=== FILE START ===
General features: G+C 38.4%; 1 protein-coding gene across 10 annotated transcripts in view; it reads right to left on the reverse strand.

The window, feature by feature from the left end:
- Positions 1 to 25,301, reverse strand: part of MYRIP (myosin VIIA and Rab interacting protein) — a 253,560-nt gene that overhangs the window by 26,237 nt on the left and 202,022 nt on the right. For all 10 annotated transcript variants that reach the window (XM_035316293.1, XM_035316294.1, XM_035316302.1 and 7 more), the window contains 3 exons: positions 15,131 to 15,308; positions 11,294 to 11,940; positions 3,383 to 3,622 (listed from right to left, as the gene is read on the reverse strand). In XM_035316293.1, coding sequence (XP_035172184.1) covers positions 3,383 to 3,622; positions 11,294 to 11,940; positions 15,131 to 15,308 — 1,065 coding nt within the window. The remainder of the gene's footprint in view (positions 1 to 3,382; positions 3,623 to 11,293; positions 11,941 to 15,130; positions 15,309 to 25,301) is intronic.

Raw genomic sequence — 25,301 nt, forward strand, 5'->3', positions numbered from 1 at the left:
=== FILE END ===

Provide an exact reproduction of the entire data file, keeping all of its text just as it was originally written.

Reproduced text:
General features: G+C 38.4%; 1 protein-coding gene across 10 annotated transcripts in view; it reads right to left on the reverse strand.

The window, feature by feature from the left end:
- Positions 1 to 25,301, reverse strand: part of MYRIP (myosin VIIA and Rab interacting protein) — a 253,560-nt gene that overhangs the window by 26,237 nt on the left and 202,022 nt on the right. For all 10 annotated transcript variants that reach the window (XM_035316293.1, XM_035316294.1, XM_035316302.1 and 7 more), the window contains 3 exons: positions 15,131 to 15,308; positions 11,294 to 11,940; positions 3,383 to 3,622 (listed from right to left, as the gene is read on the reverse strand). In XM_035316293.1, coding sequence (XP_035172184.1) covers positions 3,383 to 3,622; positions 11,294 to 11,940; positions 15,131 to 15,308 — 1,065 coding nt within the window. The remainder of the gene's footprint in view (positions 1 to 3,382; positions 3,623 to 11,293; positions 11,941 to 15,130; positions 15,309 to 25,301) is intronic.

Raw genomic sequence — 25,301 nt, forward strand, 5'->3', positions numbered from 1 at the left: